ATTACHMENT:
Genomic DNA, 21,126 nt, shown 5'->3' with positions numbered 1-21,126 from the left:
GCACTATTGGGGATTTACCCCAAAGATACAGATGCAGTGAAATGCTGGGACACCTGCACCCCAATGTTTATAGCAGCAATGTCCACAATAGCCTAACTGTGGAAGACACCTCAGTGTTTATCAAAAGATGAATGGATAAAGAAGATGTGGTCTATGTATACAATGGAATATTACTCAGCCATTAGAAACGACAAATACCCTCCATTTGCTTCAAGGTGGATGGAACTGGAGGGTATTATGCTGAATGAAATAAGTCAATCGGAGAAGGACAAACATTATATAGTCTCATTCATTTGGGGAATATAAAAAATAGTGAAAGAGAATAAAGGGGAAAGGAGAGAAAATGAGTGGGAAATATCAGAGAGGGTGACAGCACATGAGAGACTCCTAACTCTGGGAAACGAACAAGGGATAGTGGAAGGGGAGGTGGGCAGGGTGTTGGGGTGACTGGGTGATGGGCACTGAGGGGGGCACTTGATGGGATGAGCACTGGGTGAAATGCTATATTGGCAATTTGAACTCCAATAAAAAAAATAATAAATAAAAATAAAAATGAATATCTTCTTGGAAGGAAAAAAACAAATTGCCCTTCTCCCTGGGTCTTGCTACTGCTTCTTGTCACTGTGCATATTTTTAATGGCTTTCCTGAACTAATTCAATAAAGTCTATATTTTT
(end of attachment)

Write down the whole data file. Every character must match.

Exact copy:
Genomic DNA, 21,126 nt, shown 5'->3' with positions numbered 1-21,126 from the left:
GCACTATTGGGGATTTACCCCAAAGATACAGATGCAGTGAAATGCTGGGACACCTGCACCCCAATGTTTATAGCAGCAATGTCCACAATAGCCTAACTGTGGAAGACACCTCAGTGTTTATCAAAAGATGAATGGATAAAGAAGATGTGGTCTATGTATACAATGGAATATTACTCAGCCATTAGAAACGACAAATACCCTCCATTTGCTTCAAGGTGGATGGAACTGGAGGGTATTATGCTGAATGAAATAAGTCAATCGGAGAAGGACAAACATTATATAGTCTCATTCATTTGGGGAATATAAAAAATAGTGAAAGAGAATAAAGGGGAAAGGAGAGAAAATGAGTGGGAAATATCAGAGAGGGTGACAGCACATGAGAGACTCCTAACTCTGGGAAACGAACAAGGGATAGTGGAAGGGGAGGTGGGCAGGGTGTTGGGGTGACTGGGTGATGGGCACTGAGGGGGGCACTTGATGGGATGAGCACTGGGTGAAATGCTATATTGGCAATTTGAACTCCAATAAAAAAAATAATAAATAAAAATAAAAATGAATATCTTCTTGGAAGGAAAAAAACAAATTGCCCTTCTCCCTGGGTCTTGCTACTGCTTCTTGTCACTGTGCATATTTTTAATGGCTTTCCTGAACTAATTCAATAAAGTCTATATTTTT